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By | On March 13, 2014 | Blog Series, Design

Designing Schools for Emotional Health : The Atrium is Where the Heart is

“If man is to survive, he will have learned to take a delight in the essential differences between men and between cultures. He will learn that differences in ideas and attitudes are a delight, part of life’s exciting variety, not something to fear.”

Gene Roddenberry, Creator of Star Trek

The Oxford Dictionary defines the atrium as an “open-roofed entrance hall or central court in an ancient Roman house”.  In the case of school design, it often serves as a connection point for functional learning spaces or corridors. But more than this, it’s a place where students can connect, learn from differences, and build relationships.

The atrium is the heart of the school.

students in trinity hall Much like David Thornburg’s “watering hole” and “campfire”, the atrium is a place where students learn through interaction and storytelling.  It’s the epicenter of active social learning which is especially important in the digital age.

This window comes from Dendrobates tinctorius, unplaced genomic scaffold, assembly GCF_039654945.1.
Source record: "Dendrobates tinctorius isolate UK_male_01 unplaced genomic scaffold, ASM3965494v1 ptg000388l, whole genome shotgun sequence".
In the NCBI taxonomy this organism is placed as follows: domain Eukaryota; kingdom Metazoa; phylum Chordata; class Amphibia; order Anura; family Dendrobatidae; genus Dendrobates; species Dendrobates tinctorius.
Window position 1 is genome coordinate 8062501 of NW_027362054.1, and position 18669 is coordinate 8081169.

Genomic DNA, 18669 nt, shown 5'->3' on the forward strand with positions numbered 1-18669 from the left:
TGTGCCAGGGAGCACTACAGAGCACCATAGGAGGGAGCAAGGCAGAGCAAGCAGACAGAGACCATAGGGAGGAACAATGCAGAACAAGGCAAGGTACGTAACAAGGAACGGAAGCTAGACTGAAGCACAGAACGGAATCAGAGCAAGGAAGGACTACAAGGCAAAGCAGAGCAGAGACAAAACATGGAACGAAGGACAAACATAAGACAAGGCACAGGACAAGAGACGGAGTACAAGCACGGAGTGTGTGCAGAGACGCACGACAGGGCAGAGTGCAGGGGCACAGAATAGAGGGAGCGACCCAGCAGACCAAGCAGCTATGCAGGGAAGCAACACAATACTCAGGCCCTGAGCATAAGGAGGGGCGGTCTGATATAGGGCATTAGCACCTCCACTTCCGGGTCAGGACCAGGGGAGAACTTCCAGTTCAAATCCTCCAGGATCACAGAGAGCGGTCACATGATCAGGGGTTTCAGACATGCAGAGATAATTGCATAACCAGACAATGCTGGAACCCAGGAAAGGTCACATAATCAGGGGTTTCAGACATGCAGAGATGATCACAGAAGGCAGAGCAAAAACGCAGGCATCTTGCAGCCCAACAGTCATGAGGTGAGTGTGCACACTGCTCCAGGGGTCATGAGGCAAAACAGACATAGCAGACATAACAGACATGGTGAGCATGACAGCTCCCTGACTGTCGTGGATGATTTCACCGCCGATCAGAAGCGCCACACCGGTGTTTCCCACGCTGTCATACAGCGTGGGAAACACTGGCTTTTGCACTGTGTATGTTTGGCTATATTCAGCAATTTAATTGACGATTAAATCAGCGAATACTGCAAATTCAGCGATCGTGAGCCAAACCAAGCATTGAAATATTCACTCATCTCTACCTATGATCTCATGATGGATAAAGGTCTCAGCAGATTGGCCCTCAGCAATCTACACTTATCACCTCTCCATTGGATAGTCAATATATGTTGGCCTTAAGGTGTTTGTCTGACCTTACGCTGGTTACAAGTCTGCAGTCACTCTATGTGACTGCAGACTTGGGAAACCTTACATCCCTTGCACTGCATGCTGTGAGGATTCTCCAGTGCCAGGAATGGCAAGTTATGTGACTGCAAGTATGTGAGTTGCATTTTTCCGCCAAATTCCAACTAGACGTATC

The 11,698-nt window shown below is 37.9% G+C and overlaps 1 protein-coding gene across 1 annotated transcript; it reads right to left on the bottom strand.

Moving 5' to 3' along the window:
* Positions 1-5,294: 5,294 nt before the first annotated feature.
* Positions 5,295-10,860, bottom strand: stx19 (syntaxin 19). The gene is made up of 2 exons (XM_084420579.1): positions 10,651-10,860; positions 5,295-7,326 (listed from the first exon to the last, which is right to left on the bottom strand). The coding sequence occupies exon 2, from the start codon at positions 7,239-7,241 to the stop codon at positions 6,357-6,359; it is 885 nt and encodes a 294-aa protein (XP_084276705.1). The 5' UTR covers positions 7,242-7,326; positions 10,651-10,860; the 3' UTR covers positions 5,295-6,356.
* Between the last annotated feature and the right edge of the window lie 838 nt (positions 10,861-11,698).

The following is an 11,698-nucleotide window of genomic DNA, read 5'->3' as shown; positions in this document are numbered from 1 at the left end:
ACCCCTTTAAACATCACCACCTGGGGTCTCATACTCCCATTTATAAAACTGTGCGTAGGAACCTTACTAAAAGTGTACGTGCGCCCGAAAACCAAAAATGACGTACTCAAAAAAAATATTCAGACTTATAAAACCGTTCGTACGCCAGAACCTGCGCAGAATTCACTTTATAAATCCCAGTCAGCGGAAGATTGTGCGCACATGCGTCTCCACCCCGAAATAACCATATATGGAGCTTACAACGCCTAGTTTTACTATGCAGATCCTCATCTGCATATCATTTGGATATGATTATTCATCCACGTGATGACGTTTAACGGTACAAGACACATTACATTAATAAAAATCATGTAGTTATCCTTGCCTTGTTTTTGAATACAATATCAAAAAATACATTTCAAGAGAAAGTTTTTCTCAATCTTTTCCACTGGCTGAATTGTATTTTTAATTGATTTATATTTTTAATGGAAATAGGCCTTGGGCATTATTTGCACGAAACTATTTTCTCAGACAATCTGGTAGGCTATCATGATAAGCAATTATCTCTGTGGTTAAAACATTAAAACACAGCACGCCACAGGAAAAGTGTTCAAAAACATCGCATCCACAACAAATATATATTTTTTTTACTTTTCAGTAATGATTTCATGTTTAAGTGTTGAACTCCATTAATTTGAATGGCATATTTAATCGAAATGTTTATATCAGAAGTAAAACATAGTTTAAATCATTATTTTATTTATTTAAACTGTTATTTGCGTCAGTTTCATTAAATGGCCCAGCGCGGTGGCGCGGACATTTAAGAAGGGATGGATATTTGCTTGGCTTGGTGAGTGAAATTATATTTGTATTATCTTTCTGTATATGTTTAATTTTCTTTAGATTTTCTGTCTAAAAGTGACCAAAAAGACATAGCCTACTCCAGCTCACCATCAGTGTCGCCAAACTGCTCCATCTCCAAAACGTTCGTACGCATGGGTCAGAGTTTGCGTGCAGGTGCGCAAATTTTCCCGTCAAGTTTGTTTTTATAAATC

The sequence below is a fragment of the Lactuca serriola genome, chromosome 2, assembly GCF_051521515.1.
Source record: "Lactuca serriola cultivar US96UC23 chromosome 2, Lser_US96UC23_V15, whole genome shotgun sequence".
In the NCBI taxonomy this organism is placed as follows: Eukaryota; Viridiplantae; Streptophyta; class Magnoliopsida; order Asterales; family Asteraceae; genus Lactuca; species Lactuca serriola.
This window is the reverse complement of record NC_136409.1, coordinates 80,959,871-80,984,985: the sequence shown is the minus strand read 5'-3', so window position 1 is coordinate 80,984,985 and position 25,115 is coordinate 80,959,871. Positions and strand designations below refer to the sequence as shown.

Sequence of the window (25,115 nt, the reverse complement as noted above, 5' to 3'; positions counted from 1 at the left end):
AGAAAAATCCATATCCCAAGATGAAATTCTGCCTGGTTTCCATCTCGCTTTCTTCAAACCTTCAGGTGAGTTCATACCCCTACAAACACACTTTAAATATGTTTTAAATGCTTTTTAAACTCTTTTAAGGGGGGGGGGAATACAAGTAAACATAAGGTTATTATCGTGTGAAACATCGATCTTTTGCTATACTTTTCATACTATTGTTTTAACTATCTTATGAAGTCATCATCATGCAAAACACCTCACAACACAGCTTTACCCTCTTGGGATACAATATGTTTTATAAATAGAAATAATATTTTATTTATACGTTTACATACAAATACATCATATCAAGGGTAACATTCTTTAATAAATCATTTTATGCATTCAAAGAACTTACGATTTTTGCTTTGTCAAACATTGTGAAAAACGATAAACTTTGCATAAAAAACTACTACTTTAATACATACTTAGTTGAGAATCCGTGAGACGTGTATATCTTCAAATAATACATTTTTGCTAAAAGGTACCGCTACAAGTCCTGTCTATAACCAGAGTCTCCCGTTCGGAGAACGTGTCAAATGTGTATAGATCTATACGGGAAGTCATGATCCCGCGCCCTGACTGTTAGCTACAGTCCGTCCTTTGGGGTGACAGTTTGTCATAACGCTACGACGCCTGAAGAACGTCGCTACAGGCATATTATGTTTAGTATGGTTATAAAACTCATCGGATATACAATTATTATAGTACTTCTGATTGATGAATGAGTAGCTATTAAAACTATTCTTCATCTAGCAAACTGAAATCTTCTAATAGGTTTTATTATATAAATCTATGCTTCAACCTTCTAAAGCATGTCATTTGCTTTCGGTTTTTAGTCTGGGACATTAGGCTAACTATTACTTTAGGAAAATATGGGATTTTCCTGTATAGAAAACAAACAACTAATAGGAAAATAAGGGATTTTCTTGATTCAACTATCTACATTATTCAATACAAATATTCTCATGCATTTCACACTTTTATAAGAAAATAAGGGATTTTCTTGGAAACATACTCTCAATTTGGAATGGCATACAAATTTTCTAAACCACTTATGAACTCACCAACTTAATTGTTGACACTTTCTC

Moreover, it provides a vital student forum.  A real sense of belonging and ownership makes learning personal. One meaningful memory or learning experience can mean the difference in a student’s success. When learning spaces help spark a love of learning, then we know we have done our job.

Social learning builds character and helps students develop emotional intelligence. Various strategies aid architects in the design of atria that support student life and contribute to school identity:

  • Use of warm colours and natural materials;atrium at conrad
  • Cheerful abundant daylight;
  • Transparency and visual connections;
  • Seating and nooks that serve as ‘watering holes’;
  • Engaging detail that contributes to school identity;
  • Student galleries reflect the school’s vision;
  • Spaces for pause allow students to reflect on their own learning;
  • Interior and exterior vistas provide a break for tired eyes in the digital age; and
  • Dramatic sight-lines engage staff and students.

 

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